The Fraud Blog with Tracy Kitten

PCI Community Meeting: Timely Agenda

A Fresh Look at Card Security in Wake of Breaches

In the wake of point-of-sale malware attacks and subsequent card breaches we've seen plague retailers and bankers alike over the last 12 months, a fresh look at card security is clearly a necessity.

See Also: 10 Incredible Ways You Can Be Hacked Through Email & How To Stop The Bad Guys

For its part, the Payment Card Industry Security Standards Council has taken steps in recent months to help businesses, especially smaller ones, shore up their POS defenses.

The attacks being waged right now are network intrusions that require much more to mitigate than a mere migration away from mag-stripe technology. 

And at the Sept. 9-11 North American PCI Community Meeting in Orlando, Fla., I suspect much more will be discussed regarding the need for layers of security - a point the PCI Council has been preaching for the last three years.

Over the last nine months, since the Target breach, the PCI Council and federal banking regulators have stressed the need to closely monitor third parties, conduct regular and ongoing risk assessments and make investments in layered security features to protect cardholder data from the point of purchase to the point of settlement.

Yet, as the just-confirmed breaches of Home Depot and Goodwill Industries show, retail breaches persist, and data continues to be compromised.

For ongoing card data protection, the council has repeatedly stressed the need for EMV, tokenization and encryption. During the meeting this week, all three of those areas will be addressed by experts in the field, including Randy Vanderhoof, executive director of the EMV Migration Forum. I'll be meeting with Randy, along with other experts, to discuss exactly where the U.S. is in its migration strategy, and if the October 2015 liability shift for fraud that results from magnetic-stripe cards is one retailers are taking seriously.

But the council is dealing with a number of other issues, including how it can make the PCI Data Security Standard more viable for the merchant community. That, I suspect, will be a key discussion point during the conference this week, and it's one I'm keen to hear more about from merchants and the council.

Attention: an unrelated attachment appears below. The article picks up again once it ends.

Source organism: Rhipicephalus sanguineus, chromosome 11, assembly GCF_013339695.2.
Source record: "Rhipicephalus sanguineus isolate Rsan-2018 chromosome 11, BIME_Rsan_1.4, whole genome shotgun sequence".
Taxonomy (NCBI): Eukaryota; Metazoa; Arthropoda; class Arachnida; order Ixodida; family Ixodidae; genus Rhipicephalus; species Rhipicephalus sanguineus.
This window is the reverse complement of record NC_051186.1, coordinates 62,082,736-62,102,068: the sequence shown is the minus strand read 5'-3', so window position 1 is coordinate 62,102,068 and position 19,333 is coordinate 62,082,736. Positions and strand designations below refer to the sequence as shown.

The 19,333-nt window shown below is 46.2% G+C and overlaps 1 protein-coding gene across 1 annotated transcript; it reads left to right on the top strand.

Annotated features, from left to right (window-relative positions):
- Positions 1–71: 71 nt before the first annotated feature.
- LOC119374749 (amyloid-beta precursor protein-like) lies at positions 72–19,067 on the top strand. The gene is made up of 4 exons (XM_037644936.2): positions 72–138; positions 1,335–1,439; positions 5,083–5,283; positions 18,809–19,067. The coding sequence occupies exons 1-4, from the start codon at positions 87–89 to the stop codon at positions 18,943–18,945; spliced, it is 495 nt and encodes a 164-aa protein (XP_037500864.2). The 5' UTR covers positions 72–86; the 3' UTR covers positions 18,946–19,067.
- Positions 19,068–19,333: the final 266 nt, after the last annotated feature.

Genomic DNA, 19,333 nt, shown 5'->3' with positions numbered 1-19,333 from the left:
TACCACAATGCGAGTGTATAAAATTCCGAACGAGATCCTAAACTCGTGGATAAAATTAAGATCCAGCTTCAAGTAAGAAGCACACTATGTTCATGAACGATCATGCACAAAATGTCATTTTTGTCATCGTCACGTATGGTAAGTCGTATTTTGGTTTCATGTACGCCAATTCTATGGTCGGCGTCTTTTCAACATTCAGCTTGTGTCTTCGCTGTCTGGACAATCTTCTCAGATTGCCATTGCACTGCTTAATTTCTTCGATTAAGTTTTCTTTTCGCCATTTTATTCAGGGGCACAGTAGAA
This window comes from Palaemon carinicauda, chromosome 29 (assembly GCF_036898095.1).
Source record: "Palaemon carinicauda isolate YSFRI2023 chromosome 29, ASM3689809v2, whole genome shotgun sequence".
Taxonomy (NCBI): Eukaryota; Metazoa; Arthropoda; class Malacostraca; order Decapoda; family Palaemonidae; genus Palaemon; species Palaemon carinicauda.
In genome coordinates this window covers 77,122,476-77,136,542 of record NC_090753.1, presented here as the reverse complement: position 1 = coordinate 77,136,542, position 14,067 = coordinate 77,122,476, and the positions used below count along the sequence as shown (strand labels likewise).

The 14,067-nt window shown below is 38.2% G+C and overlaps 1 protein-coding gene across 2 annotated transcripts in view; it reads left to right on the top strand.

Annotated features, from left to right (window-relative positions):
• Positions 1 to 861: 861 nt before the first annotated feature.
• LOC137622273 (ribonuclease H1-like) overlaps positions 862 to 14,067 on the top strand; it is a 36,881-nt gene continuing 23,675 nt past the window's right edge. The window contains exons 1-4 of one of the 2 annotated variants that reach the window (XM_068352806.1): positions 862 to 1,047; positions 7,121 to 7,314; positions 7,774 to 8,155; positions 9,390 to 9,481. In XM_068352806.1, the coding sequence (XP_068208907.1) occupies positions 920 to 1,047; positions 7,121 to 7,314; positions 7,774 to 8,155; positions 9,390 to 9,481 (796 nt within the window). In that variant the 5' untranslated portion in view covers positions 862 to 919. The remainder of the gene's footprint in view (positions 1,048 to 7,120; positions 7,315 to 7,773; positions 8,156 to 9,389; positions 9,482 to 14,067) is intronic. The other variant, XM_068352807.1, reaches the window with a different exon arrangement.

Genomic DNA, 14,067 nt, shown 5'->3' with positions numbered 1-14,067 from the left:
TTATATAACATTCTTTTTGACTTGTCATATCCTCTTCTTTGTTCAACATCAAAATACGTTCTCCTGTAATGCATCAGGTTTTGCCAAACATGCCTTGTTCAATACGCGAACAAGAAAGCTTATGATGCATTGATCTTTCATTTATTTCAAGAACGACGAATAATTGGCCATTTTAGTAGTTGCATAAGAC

This week's Community Meeting is the first since the recent release of version 3.0 of the PCI-DSS, which took effect in January.

Version 3.0 included significant changes. Many merchants, by their own admission, have been at a loss regarding where to even start their compliance efforts.

Having questions answered about what parts of the PCI-DSS should be their focal points will be key during the meeting this week. I hope we all walk away with more answers.

Times Have Changed

So much has changed since 2010, when I attended my last Community Meeting. Back then, we expected upticks in payment card breaches and fraud, but no one could have predicted the attack activity we've seen this year.

Today's attacks are targeted, sophisticated and have proved challenging for retailers to detect. These are no longer just skimming attacks or POS device compromises. They're network intrusions that require much more to mitigate than a mere migration away from mag-stripe technology.

All of the recent POS malware attacks, including those involving the use of Backoff and BlackPOS, which is suspected to have been used against Target, Sally Beauty, P.F. Chang's and Home Depot, will be hot points of discussion.

Have any questions you'd like answered during this week's Community Meeting? Post a comment below and let me know.



About the Author

Tracy Kitten

Tracy Kitten

Director of Global Events Content and Executive Editor, BankInfoSecurity & CUInfoSecurity

A veteran journalist with more than 20 years' experience, Kitten has covered the financial sector for the last 13 years. Before joining Information Security Media Group in 2010, where she now serves as director of global events content and executive editor of BankInfoSecurity and CUInfoSecurity, she covered the financial self-service industry as the senior editor of ATMmarketplace, part of Networld Media. Kitten has been a regular speaker at domestic and international conferences, and was the keynote at ATMIA's U.S. and Canadian conferences in 2009. She has been quoted by CNN.com, ABC News, Bankrate.com and MSN Money.




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